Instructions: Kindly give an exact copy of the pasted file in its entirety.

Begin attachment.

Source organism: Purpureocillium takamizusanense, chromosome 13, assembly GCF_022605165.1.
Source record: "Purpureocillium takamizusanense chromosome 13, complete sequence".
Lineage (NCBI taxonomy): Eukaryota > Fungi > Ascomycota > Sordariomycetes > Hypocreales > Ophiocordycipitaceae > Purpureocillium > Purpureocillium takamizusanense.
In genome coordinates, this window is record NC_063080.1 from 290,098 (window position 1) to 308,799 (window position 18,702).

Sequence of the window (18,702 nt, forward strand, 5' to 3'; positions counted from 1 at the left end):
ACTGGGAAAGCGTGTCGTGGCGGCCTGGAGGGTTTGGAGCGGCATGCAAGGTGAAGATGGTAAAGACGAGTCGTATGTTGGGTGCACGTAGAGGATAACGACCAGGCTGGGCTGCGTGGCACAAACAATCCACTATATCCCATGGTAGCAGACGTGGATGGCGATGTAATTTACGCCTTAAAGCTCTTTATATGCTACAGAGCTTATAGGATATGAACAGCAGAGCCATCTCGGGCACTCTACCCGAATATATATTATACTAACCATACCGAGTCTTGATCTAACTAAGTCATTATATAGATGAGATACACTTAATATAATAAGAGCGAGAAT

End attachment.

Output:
Source organism: Purpureocillium takamizusanense, chromosome 13, assembly GCF_022605165.1.
Source record: "Purpureocillium takamizusanense chromosome 13, complete sequence".
Lineage (NCBI taxonomy): Eukaryota > Fungi > Ascomycota > Sordariomycetes > Hypocreales > Ophiocordycipitaceae > Purpureocillium > Purpureocillium takamizusanense.
In genome coordinates, this window is record NC_063080.1 from 290,098 (window position 1) to 308,799 (window position 18,702).

Sequence of the window (18,702 nt, forward strand, 5' to 3'; positions counted from 1 at the left end):
ACTGGGAAAGCGTGTCGTGGCGGCCTGGAGGGTTTGGAGCGGCATGCAAGGTGAAGATGGTAAAGACGAGTCGTATGTTGGGTGCACGTAGAGGATAACGACCAGGCTGGGCTGCGTGGCACAAACAATCCACTATATCCCATGGTAGCAGACGTGGATGGCGATGTAATTTACGCCTTAAAGCTCTTTATATGCTACAGAGCTTATAGGATATGAACAGCAGAGCCATCTCGGGCACTCTACCCGAATATATATTATACTAACCATACCGAGTCTTGATCTAACTAAGTCATTATATAGATGAGATACACTTAATATAATAAGAGCGAGAAT